SharePoint 2013 Search: Data Normalization using Query Rules and Variables

SharePoint 2013 Search administrators have asked me several times, "How can I match the data XX-YYYY-ZZ when my users enter XXYYYYZZ or XX YYYYZZ?"  One option is to add all the alternate forms to the index, whether in the original source or through Content Enrichment.  Another, and perhaps more manageable, option is to match alternate forms using a query rule and to re-write the query.

Below are steps on how to create an Advance Query Text Match Query Rule that uses regex to match possible alternate forms of a query term, re-write the query using named groups and Query Variables, and match the normalized form in the index.  In the steps are examples of how to match alternate forms of a Mail Stop address that begins with the prefix MB followed by 4 digits and a quadrant designation (e.g., NW).  The Query Rule will then re-write the query using the normalized form MB XXXX NW.

From the Search Administration, Site Collection or Site Administration pages, select Query Rules and create a new Query Rule for the desired Result Source.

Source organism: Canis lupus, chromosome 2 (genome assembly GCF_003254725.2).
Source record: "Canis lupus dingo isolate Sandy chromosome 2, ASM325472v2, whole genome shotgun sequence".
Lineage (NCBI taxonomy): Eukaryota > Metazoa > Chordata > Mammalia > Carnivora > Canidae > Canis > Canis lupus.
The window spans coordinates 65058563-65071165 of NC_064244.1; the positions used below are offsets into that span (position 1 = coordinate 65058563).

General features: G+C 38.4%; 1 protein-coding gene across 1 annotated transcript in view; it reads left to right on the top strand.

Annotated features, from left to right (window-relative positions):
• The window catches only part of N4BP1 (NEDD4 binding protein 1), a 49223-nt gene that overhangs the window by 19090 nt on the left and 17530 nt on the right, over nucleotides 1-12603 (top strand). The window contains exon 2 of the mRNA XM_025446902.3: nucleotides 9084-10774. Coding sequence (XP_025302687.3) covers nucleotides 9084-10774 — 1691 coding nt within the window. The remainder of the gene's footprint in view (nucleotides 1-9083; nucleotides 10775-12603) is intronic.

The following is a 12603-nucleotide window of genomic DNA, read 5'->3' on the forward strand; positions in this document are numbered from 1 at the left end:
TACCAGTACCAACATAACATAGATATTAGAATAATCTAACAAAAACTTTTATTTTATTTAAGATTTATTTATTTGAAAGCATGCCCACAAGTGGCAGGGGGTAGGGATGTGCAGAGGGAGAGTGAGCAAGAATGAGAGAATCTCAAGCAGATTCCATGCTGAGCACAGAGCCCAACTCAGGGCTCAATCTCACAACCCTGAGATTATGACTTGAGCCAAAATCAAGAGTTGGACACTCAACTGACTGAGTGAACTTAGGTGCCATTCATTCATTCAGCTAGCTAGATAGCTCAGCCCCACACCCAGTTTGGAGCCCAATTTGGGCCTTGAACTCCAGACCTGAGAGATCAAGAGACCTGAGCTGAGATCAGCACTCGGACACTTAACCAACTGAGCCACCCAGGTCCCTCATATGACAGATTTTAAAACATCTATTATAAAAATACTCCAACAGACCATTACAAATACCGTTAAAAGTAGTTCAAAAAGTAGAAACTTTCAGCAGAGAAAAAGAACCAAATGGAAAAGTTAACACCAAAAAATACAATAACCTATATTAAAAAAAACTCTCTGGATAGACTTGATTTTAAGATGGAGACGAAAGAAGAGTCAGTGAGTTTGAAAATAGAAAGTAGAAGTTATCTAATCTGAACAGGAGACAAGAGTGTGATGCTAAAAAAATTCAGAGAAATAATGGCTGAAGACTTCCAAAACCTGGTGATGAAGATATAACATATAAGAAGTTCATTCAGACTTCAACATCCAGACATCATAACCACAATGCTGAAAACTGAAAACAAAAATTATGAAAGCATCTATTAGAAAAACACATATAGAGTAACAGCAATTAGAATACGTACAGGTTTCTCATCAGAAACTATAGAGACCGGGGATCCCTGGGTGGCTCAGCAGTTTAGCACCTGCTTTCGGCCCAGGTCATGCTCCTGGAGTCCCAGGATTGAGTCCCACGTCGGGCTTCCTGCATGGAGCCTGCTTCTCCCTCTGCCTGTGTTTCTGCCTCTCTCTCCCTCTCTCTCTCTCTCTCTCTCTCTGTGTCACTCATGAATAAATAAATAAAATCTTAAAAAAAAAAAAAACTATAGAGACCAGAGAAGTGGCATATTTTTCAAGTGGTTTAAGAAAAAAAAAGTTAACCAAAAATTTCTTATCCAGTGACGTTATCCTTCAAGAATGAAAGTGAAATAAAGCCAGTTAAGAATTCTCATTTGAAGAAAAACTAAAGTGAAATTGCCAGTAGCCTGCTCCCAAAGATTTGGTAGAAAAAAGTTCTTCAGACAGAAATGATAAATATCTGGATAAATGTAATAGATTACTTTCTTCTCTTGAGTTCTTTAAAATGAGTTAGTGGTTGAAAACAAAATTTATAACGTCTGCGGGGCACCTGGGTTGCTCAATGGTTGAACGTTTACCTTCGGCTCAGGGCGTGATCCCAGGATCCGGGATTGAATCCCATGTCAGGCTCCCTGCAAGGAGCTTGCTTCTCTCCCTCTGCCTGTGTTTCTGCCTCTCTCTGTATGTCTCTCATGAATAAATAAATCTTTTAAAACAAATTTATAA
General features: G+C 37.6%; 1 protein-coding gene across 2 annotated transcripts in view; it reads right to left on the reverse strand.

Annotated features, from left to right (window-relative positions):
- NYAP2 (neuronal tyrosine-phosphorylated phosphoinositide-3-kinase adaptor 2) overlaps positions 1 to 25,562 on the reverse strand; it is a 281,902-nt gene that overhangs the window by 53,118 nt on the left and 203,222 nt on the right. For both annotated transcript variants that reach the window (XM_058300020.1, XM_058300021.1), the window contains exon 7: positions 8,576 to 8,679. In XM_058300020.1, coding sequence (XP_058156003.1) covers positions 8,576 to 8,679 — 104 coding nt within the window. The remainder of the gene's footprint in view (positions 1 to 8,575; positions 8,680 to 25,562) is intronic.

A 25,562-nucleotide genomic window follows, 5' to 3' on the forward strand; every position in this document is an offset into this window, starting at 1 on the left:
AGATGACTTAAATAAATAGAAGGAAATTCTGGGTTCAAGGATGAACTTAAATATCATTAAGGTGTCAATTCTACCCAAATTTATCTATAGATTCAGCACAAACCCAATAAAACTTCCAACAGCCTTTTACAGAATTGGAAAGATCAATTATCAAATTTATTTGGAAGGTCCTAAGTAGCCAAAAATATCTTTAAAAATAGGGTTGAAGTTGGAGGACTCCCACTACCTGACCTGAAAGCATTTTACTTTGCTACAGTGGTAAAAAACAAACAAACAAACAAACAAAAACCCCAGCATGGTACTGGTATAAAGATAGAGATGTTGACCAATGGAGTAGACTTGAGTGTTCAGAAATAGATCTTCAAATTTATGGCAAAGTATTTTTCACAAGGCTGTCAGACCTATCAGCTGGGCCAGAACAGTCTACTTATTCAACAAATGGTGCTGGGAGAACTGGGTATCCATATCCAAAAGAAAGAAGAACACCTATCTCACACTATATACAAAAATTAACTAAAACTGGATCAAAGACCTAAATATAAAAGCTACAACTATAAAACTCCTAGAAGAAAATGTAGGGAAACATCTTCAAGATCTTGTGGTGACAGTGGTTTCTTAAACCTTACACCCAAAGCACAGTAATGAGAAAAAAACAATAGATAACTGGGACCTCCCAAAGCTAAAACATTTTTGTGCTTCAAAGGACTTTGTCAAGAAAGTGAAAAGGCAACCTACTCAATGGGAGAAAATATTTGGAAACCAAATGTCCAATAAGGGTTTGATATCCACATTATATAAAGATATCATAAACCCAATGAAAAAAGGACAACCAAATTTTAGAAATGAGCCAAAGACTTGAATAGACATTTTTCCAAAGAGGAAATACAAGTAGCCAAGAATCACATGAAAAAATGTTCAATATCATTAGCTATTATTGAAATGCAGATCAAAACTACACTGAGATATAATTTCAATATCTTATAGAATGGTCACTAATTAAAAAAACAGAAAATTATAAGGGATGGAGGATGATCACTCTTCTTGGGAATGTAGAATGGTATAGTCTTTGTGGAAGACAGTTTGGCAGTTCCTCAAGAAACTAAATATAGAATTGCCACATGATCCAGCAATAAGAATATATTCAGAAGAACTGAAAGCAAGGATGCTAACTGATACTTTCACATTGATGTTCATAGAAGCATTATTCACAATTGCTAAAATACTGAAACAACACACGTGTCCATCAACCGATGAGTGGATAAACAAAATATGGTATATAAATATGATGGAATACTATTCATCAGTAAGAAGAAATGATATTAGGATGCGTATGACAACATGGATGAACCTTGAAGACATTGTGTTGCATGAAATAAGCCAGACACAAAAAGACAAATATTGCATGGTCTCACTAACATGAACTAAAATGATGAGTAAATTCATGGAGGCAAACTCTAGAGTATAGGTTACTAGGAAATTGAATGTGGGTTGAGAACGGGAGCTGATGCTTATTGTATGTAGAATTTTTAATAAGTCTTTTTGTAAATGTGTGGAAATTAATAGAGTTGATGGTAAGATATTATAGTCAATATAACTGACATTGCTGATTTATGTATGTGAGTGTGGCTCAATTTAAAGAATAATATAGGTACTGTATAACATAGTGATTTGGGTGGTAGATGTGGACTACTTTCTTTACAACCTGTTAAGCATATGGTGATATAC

1. Create an Advanced Query Text Match rule.

2. Add a regular expression using .NET group names syntax ( For example, in this regex, the group names are term1, term2, mb, num1 and quad:


The intention of this regex is to use term1 and term2 as catch-all groups for anything preceding or following the Mail Stop syntax.  The other groups–mb, num1, and quad–match the parts of the Mail Stop syntax without any separators or delimiters the users may or may not add in the search box.

3. Create a “Change ranked results by changing the query” action.  When you click on the Keyword filter, you should see your group names from the regex added to the list.  Configure the Query Text as follows:

{terms1?} MailStop="{mb} {num1} {quad}" {terms2?}

The query uses Query Variables to reconstruct the user query using the normalized form of the Mail Stop in which it is indexed.  In this example, the new query specifically searches the MailStop managed property. It is not a default managed property, so don’t expect it to exist in your environment; I’m using it solely for purposes of illustration.  Since the regex match is very precise, the new query text can precisely query the correct Managed Property field.

The ‘?’ following each group name will remove that group from the new query text if the group value is empty.  Otherwise, you’d get the name of the group in its place.

4. Test your Query Rule.  Note the groupings under Conditions and the New Query Text under Actions.


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